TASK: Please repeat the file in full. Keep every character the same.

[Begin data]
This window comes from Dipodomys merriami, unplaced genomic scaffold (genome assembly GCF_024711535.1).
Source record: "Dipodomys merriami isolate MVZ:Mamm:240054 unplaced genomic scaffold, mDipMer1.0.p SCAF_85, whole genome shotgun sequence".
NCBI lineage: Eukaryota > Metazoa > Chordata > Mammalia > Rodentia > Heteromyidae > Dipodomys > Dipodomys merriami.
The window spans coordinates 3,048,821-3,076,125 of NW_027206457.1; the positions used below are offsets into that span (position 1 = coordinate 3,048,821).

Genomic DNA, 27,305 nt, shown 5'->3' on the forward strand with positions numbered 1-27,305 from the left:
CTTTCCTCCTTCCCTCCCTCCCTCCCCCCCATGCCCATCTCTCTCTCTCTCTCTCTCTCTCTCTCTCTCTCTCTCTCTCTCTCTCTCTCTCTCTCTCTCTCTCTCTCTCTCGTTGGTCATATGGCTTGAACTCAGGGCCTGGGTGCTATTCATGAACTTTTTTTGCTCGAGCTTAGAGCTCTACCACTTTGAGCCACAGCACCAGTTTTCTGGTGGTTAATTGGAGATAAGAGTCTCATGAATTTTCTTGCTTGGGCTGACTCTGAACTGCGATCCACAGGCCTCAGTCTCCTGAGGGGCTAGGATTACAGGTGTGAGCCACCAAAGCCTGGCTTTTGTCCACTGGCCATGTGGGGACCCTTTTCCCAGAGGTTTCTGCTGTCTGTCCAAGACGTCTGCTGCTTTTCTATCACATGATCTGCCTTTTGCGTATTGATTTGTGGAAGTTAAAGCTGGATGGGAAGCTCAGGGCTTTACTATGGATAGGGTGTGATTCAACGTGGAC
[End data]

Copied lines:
This window comes from Dipodomys merriami, unplaced genomic scaffold (genome assembly GCF_024711535.1).
Source record: "Dipodomys merriami isolate MVZ:Mamm:240054 unplaced genomic scaffold, mDipMer1.0.p SCAF_85, whole genome shotgun sequence".
NCBI lineage: Eukaryota > Metazoa > Chordata > Mammalia > Rodentia > Heteromyidae > Dipodomys > Dipodomys merriami.
The window spans coordinates 3,048,821-3,076,125 of NW_027206457.1; the positions used below are offsets into that span (position 1 = coordinate 3,048,821).

Genomic DNA, 27,305 nt, shown 5'->3' on the forward strand with positions numbered 1-27,305 from the left:
CTTTCCTCCTTCCCTCCCTCCCTCCCCCCCATGCCCATCTCTCTCTCTCTCTCTCTCTCTCTCTCTCTCTCTCTCTCTCTCTCTCTCTCTCTCTCTCTCTCTCTCTCTCTCGTTGGTCATATGGCTTGAACTCAGGGCCTGGGTGCTATTCATGAACTTTTTTTGCTCGAGCTTAGAGCTCTACCACTTTGAGCCACAGCACCAGTTTTCTGGTGGTTAATTGGAGATAAGAGTCTCATGAATTTTCTTGCTTGGGCTGACTCTGAACTGCGATCCACAGGCCTCAGTCTCCTGAGGGGCTAGGATTACAGGTGTGAGCCACCAAAGCCTGGCTTTTGTCCACTGGCCATGTGGGGACCCTTTTCCCAGAGGTTTCTGCTGTCTGTCCAAGACGTCTGCTGCTTTTCTATCACATGATCTGCCTTTTGCGTATTGATTTGTGGAAGTTAAAGCTGGATGGGAAGCTCAGGGCTTTACTATGGATAGGGTGTGATTCAACGTGGAC